The US government recommended a 30-year prison sentence for defendant Salim Hamdan, whereas the six US military court officers decided to sentence him to five and a half years only. I believe that the defendant himself, who was said to have worked as a driver for Al-Qaeda leader Osama Bin Laden, had expected to be sentenced to death by hanging.
Was this the best that could be achieved after years of combating terror, which has shaken the world?
The revival of the military tribunal system in the United States for the first time since the end of World War II confirms the seriousness of the matter. There has been a lot of controversy over this issue, because the Americans could have settled for civil prosecutions, considering that the victims of the 11 September attacks were Americans and that the attacks took place on US soil, thus justifying the pursuit and capture of the perpetrators of these attacks anywhere in the world.
Was this trial an erroneous start and the proof of this is that not even a military commission has succeeded in finding anything against the first defendant that deserves a harsh punishment? Or was it a new starting point for prosecuting someone who is more than just a driver, all the way to prosecuting leaders like Khalid al-Sheikh Muhammad and Bin-Shibah?
Perhaps the goal was to soothe souls and emphasize the justness of the military system, especially since most military tribunals in the world are known for their death-by-hanging sentences. These courts do not give defendants a real chance to defend themselves and are established in the first place in an effort to settle scores with opponents or intimidate others, far from civil courts, where procedures are long and cautious and where defendants and their attorneys enjoy many rights, foremost among which is the right to obtain the kind of information that may prove them guilty or innocent. If the goal behind choosing Salim Hamdan as the first defendant to appear before this tribunal was to merely soothe souls and prove the excellence of the tribunal and its prosecution system, then this step has not yielded such a positive effect. Rather, it has disappointed two categories of people: The first category reacted to the tribunal by reiterating that Guantanamo prisoners are innocent and that some of them are victims of a political attack. They noted that the defendant has only a fourth-grade education and that investigators have failed to find any evidence implicating him in any crime whatsoever. The second category of people believes that Al-Qaeda is the greatest danger of all and that harsh punishments must be imposed. These people reject the saying that the man was merely the driver of the leader of terrorism and believe that the tribunal is weak in terms of its members and the punishment it imposed.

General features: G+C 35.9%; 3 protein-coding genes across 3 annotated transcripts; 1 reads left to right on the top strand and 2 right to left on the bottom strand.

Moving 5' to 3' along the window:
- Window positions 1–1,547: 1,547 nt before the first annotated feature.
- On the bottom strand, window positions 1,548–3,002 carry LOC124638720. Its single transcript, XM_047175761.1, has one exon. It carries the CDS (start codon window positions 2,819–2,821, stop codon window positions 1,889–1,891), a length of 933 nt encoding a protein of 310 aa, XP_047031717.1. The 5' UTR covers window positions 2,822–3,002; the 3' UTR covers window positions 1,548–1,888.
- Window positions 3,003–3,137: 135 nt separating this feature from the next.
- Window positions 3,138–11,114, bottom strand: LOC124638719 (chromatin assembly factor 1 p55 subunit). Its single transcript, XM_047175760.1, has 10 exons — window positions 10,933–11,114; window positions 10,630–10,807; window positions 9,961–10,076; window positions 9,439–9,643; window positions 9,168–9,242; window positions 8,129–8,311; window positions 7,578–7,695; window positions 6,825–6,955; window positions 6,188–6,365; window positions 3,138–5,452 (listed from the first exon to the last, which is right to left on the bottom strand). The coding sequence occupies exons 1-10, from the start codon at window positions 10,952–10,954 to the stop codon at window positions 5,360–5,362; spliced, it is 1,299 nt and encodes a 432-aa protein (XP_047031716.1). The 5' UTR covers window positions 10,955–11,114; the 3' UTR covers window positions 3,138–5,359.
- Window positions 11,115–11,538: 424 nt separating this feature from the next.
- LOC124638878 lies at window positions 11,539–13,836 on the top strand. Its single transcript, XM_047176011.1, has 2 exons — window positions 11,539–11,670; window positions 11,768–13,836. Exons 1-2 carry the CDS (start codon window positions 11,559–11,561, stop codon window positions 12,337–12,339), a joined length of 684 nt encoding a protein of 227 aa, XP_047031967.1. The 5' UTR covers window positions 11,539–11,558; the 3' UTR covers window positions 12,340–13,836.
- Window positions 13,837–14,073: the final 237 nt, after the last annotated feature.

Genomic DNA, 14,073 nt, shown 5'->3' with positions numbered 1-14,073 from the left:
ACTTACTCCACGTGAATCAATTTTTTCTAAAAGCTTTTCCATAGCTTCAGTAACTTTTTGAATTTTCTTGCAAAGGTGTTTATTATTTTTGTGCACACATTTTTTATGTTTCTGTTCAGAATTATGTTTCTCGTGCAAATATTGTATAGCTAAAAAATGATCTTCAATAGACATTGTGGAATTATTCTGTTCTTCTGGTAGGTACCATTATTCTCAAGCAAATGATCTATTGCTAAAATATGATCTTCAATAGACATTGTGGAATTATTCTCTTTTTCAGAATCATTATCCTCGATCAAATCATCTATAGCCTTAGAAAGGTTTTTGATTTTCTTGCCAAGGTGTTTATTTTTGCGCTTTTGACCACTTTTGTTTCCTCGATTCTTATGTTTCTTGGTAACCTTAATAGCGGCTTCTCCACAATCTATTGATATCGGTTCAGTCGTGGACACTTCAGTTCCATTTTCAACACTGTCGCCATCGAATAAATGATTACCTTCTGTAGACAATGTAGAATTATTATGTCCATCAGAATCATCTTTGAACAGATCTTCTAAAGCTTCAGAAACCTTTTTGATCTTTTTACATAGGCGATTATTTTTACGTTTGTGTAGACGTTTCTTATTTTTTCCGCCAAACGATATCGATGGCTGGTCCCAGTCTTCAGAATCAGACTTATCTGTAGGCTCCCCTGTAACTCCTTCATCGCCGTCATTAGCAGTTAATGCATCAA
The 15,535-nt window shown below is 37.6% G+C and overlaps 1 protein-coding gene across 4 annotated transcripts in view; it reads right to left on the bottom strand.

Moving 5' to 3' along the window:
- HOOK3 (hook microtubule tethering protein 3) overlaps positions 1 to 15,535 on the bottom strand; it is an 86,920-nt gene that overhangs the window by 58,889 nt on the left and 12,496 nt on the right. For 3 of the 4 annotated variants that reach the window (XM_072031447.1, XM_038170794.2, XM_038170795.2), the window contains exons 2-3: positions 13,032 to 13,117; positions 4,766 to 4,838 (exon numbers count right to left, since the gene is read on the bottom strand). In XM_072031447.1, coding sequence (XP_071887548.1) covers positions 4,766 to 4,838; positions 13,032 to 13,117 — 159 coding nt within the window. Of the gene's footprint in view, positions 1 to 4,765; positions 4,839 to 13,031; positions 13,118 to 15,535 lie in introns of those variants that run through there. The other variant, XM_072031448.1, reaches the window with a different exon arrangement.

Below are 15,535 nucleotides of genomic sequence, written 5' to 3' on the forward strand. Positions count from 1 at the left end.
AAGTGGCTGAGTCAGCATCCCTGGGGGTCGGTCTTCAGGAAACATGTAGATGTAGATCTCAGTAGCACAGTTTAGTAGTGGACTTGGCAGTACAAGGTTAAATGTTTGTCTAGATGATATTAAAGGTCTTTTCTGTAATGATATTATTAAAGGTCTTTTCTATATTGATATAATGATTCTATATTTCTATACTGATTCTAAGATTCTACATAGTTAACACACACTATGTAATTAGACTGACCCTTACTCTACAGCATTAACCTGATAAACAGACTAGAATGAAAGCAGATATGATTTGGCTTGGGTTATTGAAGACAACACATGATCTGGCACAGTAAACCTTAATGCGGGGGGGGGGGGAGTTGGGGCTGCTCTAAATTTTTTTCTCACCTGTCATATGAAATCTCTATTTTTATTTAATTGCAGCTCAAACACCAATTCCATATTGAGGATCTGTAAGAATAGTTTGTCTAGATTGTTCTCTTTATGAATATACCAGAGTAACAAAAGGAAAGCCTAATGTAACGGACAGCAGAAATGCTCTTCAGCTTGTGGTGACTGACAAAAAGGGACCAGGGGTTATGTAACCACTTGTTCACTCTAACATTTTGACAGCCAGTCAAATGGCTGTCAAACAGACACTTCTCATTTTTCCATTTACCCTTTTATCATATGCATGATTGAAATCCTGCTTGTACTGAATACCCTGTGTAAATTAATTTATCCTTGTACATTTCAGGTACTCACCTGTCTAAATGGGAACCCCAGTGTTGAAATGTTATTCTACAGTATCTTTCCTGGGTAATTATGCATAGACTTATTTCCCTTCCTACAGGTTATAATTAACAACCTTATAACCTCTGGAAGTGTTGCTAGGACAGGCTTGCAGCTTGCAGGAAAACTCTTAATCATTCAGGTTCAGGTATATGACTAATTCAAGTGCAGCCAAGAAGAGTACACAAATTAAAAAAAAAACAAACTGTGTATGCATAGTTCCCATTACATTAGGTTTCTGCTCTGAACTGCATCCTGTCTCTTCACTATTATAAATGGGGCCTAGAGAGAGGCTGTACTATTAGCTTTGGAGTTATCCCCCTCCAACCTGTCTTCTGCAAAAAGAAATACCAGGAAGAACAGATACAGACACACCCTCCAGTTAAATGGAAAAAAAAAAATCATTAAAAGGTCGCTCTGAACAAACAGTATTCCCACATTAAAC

The important thing is that the inauguration of the tribunal has marked the end of the first long stage; that is, the stage of hunting down criminals, and has marked the start of a new stage; that is, the stage of prosecuting these criminals. The first stage has ended, yet without capturing Al-Qaeda leader or his deputy and without eliminating Al-Qaeda. This is despite the fact that over a decade has passed since the start of the pursuit against terrorists under President Bill Clinton following the attack on the US Embassies in Tanzania and Kenya.
The many incidents that followed have proved that combating terror is not manifest in capturing leaders and drivers or in establishing tribunals. In fact, combating terror is manifest in fighting the very serious disease which is known as extremism. The seriousness of extremism lies in the fact that the large number of terrorists that have been captured and the harsh punishments that have been imposed on them have not limited their spread or success all over the world. This is because the problem lies in the ideology and not in punishment. This is what the Americans and many of those involved in combating terror are yet to understand.